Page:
Ex-BBC radio producer sold crystal meth at sex parties to his business clients

A former BBC radio producer befriended clients from his interior design business and sold drugs to them at sex parties, a court heard.

Alexander Parkin, who worked on the BBC Radio 3 show Late Junction, won nine Sony awards for his work.

The 45-year-old was first convicted of drug dealing back in 2016.

At the time he admitted selling GBL to celebrity barrister Henry Hendron after the death of Hendron's boyfriend Miguel Jimenez, 18.

Hendron was sentenced to 140 hours of unpaid work after pleading guilty to possession with intent to supply.

Parkin also faced a trial in 2017 over claims he had been selling crystal meth, ecstasy and 'liquid ecstasy' GBL from his Marylebone flat, but was cleared.

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But he has now admitted possession of crystal meth with intent to supply and being concerned in the supply of the Class A drug after 123g was found in his flat on September 29 last year.

The Oxford graduate now has an interior design business, and befriends clients before inviting them to his parties and selling chemsex drugs at "cost prices", Kingston Crown Court heard.

He was selling crystal meth for around £25 a gram and not making a profit, it was said.

Experts who analysed Parkin's phone messages said he used drug slang including "Fanta" for MDMA, "water" for GBL, and "tea" for crystal meth.

Jonathan Hardy, defending, said: "One of his character traits is warmth, love and generosity towards others. That may seem alien in the drug world."

Judge Jonathan Davies replied: "This is exceptional, doing it out of generosity."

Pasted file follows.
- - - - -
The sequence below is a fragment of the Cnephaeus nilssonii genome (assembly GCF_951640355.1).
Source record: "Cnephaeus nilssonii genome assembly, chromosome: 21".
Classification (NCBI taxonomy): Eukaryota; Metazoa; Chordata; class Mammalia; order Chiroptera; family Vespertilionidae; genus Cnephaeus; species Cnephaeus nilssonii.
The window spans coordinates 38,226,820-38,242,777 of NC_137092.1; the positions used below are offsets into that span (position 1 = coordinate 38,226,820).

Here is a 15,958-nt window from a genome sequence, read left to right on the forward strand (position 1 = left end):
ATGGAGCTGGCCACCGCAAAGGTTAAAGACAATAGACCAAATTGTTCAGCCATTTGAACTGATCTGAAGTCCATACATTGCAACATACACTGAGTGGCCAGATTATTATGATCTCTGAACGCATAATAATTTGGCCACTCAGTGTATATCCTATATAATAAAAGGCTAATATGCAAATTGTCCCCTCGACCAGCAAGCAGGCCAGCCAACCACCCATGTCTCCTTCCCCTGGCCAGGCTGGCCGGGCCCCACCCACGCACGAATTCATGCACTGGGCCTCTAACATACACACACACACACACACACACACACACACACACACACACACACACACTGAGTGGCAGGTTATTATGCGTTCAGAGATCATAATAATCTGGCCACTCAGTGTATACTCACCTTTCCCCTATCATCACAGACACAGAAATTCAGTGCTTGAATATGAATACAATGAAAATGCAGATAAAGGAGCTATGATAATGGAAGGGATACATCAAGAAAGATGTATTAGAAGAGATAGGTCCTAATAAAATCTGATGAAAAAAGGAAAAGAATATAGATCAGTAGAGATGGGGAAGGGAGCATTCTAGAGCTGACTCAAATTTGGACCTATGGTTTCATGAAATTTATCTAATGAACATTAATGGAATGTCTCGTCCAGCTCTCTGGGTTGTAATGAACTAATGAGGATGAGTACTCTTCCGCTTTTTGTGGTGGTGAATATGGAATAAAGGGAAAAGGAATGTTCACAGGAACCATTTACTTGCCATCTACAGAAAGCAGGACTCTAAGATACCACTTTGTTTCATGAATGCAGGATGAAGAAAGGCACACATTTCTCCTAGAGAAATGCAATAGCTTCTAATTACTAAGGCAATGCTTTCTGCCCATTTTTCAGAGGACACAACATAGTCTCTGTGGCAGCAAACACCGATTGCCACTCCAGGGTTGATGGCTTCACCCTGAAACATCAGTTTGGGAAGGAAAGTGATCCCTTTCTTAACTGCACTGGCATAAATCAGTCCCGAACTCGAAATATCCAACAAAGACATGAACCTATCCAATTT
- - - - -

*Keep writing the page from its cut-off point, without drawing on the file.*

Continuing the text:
Police arrived at his south London flat after finding evidence on another suspect's phone that he had been drug dealing, and a specialist search team discovered 123g of methamphetamine hidden "within home-made concealments," the court heard.

Prosecutor David Povall said Mr Parkin is a "drug user, an addict" and there was "some" financial motive but there were no accounts to estimate a profit.

Parkin's lawyer said the drugs were not sold for profit but "pleasure" at sex parties because his client is a "party man".

He added: "I do present this defendant as someone who is exceptional in his generosity of spirit. In his abandonment of profit and winning friends and bringing them into his home for their special benefit.

"His benevolence and his accepted skill in managing to source drugs wholesale and hold those sex parties for the pleasure of his friends means the pleasure is the profit. If the pleasure is the profit your honour may now distinguish this from those who want gold watches and fancy cars."

Judge Davies adjourned sentencing until March 1.

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